I understand that this appeal has now provided an opportunity for people to misconstrue my ideas into a distortion that suggests I sympathize with sex offenses and those who commit them or that I blame the victim involved. Nothing could be farther from the truth, and I apologize for anything my statement has done to suggest that I don’t feel enormous sympathy for the victim and her suffering.
Perhaps I should have included in my statement the following ideas that explain my perspective on the complexities of what may have happened. As a young female musician who has spent years (since I was in fourth grade) performing as a drummer in live music venues, clubs, and bars with my two sisters, I have had the unique opportunity to observe over 10 years of public American drinking culture and the problems that invariably arise through alcohol misuse. I have watched friends, acquaintances and complete strangers transform before my eyes over the course of sometimes very short periods of time, into people I could barely recognize as a result of alcohol overconsumption. I am currently 20 years old. I have made these observations through sober eyes. I have been repeatedly reminded by my family and coached by police to hold my personal sobriety closely and seriously because of the industry I work in and the risks to my own life that I could face as a young woman playing regularly in venues across the country where alcohol is served.
Additionally, I have grown up and currently reside in a university town that is affected every year by the tragic consequences resulting from undergraduate students’ excessive enthusiasm for binge drinking. Student arrests, violence, injuries, and sexual assaults occur with some regularity, and I have often wondered why this culture continues to thrive seemingly unquestioned and unchecked.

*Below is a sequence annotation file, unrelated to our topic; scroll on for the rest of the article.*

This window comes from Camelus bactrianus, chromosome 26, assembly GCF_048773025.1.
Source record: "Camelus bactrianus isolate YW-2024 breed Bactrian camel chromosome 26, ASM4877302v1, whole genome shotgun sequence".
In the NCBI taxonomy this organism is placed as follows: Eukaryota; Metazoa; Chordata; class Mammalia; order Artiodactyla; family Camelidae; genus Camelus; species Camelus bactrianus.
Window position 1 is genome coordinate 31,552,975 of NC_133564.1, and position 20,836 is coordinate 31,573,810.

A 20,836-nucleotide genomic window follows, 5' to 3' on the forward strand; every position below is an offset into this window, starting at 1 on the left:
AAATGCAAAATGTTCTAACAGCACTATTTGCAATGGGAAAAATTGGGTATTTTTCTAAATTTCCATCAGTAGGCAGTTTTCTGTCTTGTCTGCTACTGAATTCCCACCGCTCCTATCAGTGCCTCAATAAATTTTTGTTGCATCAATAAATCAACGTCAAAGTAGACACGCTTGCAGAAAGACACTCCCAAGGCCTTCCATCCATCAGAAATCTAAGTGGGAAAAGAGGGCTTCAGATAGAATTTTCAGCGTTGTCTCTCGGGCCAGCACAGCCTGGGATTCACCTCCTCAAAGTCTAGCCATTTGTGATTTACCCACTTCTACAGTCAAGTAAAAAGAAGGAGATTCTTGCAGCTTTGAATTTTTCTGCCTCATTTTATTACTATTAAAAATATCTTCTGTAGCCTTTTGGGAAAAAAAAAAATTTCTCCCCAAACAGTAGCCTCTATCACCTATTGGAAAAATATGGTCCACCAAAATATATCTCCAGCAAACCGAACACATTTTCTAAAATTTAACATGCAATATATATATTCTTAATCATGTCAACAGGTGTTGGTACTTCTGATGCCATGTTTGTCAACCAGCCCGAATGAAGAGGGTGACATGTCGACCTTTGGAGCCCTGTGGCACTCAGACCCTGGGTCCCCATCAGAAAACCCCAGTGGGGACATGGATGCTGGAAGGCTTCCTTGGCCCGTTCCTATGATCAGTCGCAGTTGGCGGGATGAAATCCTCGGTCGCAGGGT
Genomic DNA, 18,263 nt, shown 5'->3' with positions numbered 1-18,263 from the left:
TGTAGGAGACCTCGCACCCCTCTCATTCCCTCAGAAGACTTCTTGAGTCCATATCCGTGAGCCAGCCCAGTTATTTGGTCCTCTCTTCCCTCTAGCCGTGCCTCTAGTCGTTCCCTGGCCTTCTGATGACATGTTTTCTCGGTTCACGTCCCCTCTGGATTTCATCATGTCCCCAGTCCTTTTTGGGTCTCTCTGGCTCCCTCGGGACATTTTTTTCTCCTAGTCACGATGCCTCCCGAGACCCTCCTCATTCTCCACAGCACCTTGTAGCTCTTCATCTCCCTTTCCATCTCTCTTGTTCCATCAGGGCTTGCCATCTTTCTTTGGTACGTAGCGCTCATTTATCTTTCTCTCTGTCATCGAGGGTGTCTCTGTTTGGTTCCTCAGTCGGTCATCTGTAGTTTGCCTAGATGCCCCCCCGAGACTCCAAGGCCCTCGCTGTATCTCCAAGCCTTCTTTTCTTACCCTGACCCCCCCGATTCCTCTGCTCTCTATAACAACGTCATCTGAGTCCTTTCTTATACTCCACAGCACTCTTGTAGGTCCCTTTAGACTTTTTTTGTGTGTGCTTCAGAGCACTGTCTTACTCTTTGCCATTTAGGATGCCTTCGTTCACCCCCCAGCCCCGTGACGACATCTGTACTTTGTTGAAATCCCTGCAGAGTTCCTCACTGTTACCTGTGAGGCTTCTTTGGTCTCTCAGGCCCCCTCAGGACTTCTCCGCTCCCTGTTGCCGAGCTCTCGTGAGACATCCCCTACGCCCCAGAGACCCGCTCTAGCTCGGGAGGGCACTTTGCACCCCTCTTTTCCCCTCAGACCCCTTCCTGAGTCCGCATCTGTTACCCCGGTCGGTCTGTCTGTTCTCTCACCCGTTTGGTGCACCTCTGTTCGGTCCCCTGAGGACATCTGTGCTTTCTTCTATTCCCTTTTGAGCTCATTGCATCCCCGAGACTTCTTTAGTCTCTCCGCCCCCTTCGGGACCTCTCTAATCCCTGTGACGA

There is nothing more sad than the unnecessary, destructive and enormous toll that
overuse, misuse and abuse of alcohol and drugs play in people’s lives, and I don’t think my effort to point this out in confidence to a judge while commenting on Brock Turner’s character, as the sober person I knew him to be, was an irresponsible or reckless decision. Unfortunately, due to the overzealous nature of social media and the lack of confidence and privacy in which my letter to the judge was held, I am now thrust into the public eye to defend my position on this matter in the court of public opinion. Now, my choices to defer college to write and play music, to finally introduce 10 years of hard work to a national audience while working consistently and intentionally on my own personal and professional integrity, has led to an uproar of judgement and hatred unleashed on me, my band and my family.
I know that Brock Turner was tried and rightfully convicted of sexual assault. I realize that this crime caused enormous pain for the victim. I don’t condone, support, or sympathize with the offense or the offender. I was asked by a court in California to provide a character statement as a standard and necessary part of the sentencing process.
I believe that Brock’s character was seriously affected by the alcohol he consumed, and I felt that the court needed to consider this issue during their sentencing deliberations.
Rasmussen issued a new statement on Wednesday, apologizing:
As I said previously, as part of the sentencing process, I, and at least 39 others wrote character statements to the judge in the case.
Although I was asked to share how I knew him, how long I have known him, his character and personality, time spent with him, activities together, and any other opinion I had on the matter, I was not there that night. I had no right to make any assumptions about the situation.
Most importantly, I did not acknowledge strongly enough the severity of Brock’s crime and the suffering and pain that his victim endured, and for that lack of acknowledgement, I am deeply sorry.
I fully understand the outrage over Brock’s sentencing and my statement. I can only say that I am committed to learning from this mistake. I am 20 years old, and it has never been more clear to me that I still have much to learn.